Israel, which astonishingly opined that if the report was "bad for peace", must be very happy. The truth is that it never expected such a devastating forensic job on its military behaviour, especially after preventing journalists from covering the war. Its diplomatic best friends, the Americans, for their part are reaping the first fruits of the Obama administration's decision to participate in the UNHMC. But is this a success for those wanting to kick Goldstone into the long grass? Delegates insist not - including those who want to see the report's wish for accountability for war crimes and crimes against humanity made reality.

At least the victims have been given an opportunity - officially, internationally - to have their story heard, and believed, by a respected team of jurists. I recommend a thorough read.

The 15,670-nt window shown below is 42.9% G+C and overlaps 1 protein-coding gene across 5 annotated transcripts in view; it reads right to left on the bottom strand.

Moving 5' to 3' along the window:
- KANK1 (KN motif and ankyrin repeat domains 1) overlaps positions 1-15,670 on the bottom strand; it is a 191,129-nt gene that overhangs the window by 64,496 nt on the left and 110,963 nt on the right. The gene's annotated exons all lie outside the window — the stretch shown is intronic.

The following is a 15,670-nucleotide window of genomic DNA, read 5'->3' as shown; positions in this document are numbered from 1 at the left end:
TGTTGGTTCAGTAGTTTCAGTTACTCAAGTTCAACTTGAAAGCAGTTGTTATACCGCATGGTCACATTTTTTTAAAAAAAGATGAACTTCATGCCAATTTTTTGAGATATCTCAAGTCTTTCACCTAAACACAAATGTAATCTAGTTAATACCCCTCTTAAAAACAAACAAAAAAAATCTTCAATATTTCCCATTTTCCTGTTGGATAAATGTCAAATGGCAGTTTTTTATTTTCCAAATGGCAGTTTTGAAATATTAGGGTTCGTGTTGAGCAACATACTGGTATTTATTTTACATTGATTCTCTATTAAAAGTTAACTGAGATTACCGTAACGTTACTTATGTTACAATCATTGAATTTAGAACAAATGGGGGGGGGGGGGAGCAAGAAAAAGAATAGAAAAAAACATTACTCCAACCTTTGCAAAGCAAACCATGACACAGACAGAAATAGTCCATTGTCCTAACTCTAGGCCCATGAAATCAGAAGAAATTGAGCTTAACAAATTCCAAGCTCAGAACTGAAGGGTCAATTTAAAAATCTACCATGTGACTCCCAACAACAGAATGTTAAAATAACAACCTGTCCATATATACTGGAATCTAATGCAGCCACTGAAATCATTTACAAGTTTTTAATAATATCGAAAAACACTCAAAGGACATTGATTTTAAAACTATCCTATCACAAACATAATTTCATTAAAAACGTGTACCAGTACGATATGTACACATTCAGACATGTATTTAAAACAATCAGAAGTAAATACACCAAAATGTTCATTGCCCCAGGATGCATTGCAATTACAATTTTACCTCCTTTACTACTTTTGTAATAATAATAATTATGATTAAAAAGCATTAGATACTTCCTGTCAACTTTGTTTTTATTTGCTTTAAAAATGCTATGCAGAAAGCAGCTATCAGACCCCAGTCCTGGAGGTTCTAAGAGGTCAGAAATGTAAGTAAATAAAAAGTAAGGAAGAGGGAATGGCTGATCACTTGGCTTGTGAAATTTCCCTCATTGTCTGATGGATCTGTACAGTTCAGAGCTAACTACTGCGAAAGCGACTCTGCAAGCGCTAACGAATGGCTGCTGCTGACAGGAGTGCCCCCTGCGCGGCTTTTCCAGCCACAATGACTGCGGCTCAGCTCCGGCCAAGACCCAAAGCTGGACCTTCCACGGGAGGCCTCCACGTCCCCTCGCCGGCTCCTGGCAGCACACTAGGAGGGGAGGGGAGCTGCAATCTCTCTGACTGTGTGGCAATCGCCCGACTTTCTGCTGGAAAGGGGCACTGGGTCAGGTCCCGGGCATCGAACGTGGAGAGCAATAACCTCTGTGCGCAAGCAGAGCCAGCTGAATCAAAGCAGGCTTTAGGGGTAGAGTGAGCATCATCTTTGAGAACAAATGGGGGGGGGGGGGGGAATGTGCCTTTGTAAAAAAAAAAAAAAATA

I am starting an anonymous blog about current affairs in the Middle East. Circumstances dictate it, and I do it anonymously with some regret. On the plus side, it means I will be able to speak my mind plainly without bringing anyone into disrepute. I shall not be courting controversy, but I shall not shy away from controversial subjects, of which there are many. I encourage feedback, counterargument, all contributions, but not the kind of character assassination which often colours web discussions in this area.

so here goes...